Buttercream rose cupcakes for Mother’s Day 2013. Photo by Jennifer Melo
Happy Mother’s Day! Maybe your mom wants a bouquet of buttercream roses for Mother’s Day. If so, here’s a little helper.
It starts with a tall blob and ends with some C’s.
I’ve read many descriptions on how to pipe a buttercream rose and after trying the technique several times myself, I’ve come up with my own simplified way to describe it.
4 easy steps to piping a buttercream rose
1. Make a tall blob.
2. Using a petal tip, skinny end to the sky, wrap a ribbon of icing around that blob.
3. Make 3 C’s around that blob.
4. Make five C’s around the three C’s. Continue piping C’s in odd numbers and increments of two (3, 5, 7, 9, 11) until you’re satisfied with the rose’s size.
Ta da! You have a rose.
-a flower nail
-a petal/rose tip
-a piping bag
-a parchment paper square
-to watch this video that shows what the heck I’m talking about. It’s all about the blob and C’s I tell ya.
More advice to pipe a rose right
A rose tip has a narrow end and a wide end. Place the tip so the narrow end is up and the wide end is at the base of your flower nail or work surface. To remember the correct position of the rose tip, think: Fat to floor, skinny to sky.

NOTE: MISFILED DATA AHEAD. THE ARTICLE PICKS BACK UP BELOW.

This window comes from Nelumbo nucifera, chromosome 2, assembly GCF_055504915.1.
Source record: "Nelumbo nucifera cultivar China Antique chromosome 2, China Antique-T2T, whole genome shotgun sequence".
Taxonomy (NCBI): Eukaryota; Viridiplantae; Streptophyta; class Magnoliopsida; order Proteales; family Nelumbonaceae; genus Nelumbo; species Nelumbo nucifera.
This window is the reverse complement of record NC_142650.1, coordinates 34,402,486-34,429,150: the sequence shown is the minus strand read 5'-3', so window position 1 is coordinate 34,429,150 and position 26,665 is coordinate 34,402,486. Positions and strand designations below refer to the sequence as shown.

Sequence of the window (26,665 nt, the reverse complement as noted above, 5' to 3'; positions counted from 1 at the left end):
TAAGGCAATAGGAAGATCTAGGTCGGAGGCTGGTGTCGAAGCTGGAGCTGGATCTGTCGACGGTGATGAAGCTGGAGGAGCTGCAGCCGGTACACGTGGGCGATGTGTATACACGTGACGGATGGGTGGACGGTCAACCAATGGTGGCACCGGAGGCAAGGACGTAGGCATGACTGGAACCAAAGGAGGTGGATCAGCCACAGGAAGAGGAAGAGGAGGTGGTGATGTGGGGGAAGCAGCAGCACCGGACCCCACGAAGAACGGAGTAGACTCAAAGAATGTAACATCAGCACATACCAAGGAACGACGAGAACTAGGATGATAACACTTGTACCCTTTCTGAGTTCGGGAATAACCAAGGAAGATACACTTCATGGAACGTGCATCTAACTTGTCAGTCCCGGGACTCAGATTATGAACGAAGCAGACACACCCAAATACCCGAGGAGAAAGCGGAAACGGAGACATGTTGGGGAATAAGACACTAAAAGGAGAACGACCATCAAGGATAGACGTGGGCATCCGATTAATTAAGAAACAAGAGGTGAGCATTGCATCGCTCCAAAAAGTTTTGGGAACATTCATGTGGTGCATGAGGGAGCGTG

Always pipe an odd number of petals. The results are offset petals that look more natural.
Once your rose is piped, refrigerate it to make it easier to handle before placing in on cakes or cupcakes.
To remove the flower from the parchment square, use a pair of sterile scissors to snip and slide the flower off the paper and into position. A small offset spatula works too.
I prefer a stiff consistency icing that holds the petal shape best. Mix some more icing sugar into your buttercream if it’s too soft. And/or refrigerate your icing. When icing’s too soft, your rose slips and slides when you pipe and it’s tricky to detach each petal. You see that happening in the video clip.
Angle your tip vertically to create close, tight petals. Angle your tip horizontally for open petals, particularly when you get to the outermost row of petals.
Practise, practise, practise.
So now you know how to pipe a rose. Do you think you’ll give it a try?
Petal tip close up. Photo by Jennifer Melo
It was my friend Jen’s birthday in March and that, my dear friends, meant it was time for cake. Yay! Hooray! Yippee! Time for cake!
When I asked Jen what kind of cake she wanted, she gave me free rein by answering “surprise me.”
I’ve wanted to try to do a rose-piped buttercream cake because it’s pretty and feminine and cool. Just like my friend Jen.
I texted Jen with some options:
Vanilla or lemon?
Pink, purple or white?
In a fine feat of mind-reading, Jen’s chose the selections I would’ve made.
One thing I should mention right away: Piping is not my strong suit. With no official cake-decorating training, I haven’t logged enough practice time with a piping bag so I definitely lack confidence when it comes to piping.